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When starting the upgrade, I made sure that my XenServer 6.5. hosts were fully patched and updated. But as you can see above I was still missing a critical hotfix according to the upgrade wizard. Click on Apply hotfix for all the hosts listed in your pool.

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After the missing hotfix is applied to all the XenServer hosts in the pool, the precheck will run again. We should be good to go now. Click on Next.

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The wizard will prompt you to enter the path for the installation files for XenServer 7.0. I downloaded the ISO and extracted it beforehand and made it available to XenCenter using FTP. Make sure you click in Test after entering the information for your setup. If everything is ok you should see the green checkmark next to the Test button. Click on Start Upgrade.

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Now it is time to sit back and relax. It can take a while for all the hosts to upgrade and reboot. The wizard will start with the pool master. Just keep an eye on the Overal progress.

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After the pool master is finished, it continues to the next host in the pool.

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When all is done, click on Finish.

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Check in XenCenter that everything is ok and the XenServer version is 7.0. Now that the upgrade is done, let’s do some updating. Always good to have that covered.

Update Citrix XenServer 7.0 using XenCenter

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After the actual upgrade to XenServer 7.0, XenCenter will display one update. Select Download and install from the drop-down menu.

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Select your XenServer pool. Click on Next.

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It will show you when the update is uploaded to all the XenServer hosts. Click on Next.

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Click on Next to start updating.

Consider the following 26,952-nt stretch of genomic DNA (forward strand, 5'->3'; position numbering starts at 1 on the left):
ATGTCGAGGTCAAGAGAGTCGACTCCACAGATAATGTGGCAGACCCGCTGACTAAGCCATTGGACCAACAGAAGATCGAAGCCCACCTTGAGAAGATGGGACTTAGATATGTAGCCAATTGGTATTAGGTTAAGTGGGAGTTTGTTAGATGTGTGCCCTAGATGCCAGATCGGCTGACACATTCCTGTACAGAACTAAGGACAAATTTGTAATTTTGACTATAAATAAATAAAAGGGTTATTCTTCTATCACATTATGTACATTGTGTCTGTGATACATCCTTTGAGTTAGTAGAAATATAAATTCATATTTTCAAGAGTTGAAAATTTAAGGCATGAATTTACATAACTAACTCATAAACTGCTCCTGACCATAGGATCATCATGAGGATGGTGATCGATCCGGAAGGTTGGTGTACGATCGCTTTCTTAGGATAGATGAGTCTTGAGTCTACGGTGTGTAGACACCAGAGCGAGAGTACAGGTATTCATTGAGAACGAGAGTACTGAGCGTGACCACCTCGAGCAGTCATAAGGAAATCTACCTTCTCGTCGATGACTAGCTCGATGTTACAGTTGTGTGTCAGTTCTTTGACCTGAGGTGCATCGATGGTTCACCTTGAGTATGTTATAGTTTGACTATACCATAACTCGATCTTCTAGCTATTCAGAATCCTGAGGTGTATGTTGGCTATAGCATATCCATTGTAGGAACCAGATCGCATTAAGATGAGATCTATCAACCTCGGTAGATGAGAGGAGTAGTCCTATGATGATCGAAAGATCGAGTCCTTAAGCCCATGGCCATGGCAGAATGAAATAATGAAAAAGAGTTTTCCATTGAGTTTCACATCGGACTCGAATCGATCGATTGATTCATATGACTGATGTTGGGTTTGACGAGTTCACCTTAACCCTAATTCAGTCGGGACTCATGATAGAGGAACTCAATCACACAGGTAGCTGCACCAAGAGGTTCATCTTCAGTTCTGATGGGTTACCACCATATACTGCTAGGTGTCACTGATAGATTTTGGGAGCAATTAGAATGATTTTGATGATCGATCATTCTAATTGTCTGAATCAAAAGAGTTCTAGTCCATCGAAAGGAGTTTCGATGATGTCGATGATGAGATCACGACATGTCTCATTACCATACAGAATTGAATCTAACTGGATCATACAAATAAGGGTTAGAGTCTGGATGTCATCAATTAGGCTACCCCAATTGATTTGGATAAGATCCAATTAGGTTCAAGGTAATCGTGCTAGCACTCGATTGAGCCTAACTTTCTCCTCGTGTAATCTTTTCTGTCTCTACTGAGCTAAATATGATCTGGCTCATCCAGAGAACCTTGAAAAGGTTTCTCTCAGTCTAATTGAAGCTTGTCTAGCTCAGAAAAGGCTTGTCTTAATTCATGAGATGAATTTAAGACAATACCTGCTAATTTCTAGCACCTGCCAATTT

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Leave here at default. Again, let’s let XenCenter do the heavy lifting. Click on Install update.

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After XenCenter has updated all the hosts, click on Finish.

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Now there will be more updates for Citrix XenServer 7.0. This is normal. Just apply them using the same method I just described.

So that’s it.

This concludes this tutorial. Feel free to contact me of you have any questions or comments. You can also follow me on twitter or add the rss feed from the blog and you will be notified when I add new posts.

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How to upgrade XenServer 6.5 to XenServer 7.0

Reading Time: 5 minutes

In this blogpost I will show you how to upgrade XenServer 6.5 to XenServer 7.0. Recently Citrix released XenServer 7. As you can see on my blog, I am a big fan of Citrix solutions :). So now I was wondering: how can I upgrade my Citrix XenServer 6.5 setup without losing the configuration. First of all, let’s take a look at some new features in Citrix XenServer 7.

What’s new in Citrix XenServer 7:

  • Intel Iris Pro Graphics GPU support
  • NVIDIA GRID vGPU support for Linux Applications
  • Up to 128 vm’s per host with the NVIDIA vGPU M6/M60 graphics card
  • Windows Update integration for XenTools

These are a few things I like. There are far more new features, take a look at the Citrix XenServer site here.

Requirements for the upgrade:

  • Citrix XenServer 6.5 with SP1 and all the latest hotfixes
  • Citrix XenServer 7 ISO (www.citrix.com)

My homelab setup

Since I don’t have additional hardware to run XenServer, I installed it as a virtual machine on Hyper-V 2012 R2. This is fine for testing purposes. Just make sure you create the virtual machine als a Generation 1 vm and add the Legacy Network Adapter. Also make sure that you don’t have anything else running on the disk where XenServer is installed. The partition scheme on that disk will be altered during the upgrade process.

Let’s start.

Upgrade XenServer 6.5

Check the version of XenServer using the console.

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Check the version of XenServer using Citrix XenCenter. Note that I am still using XenCenter 6.5. When I’m done updating the XenServer host to version 7, I will install XenCenter 7. Keep reading for that.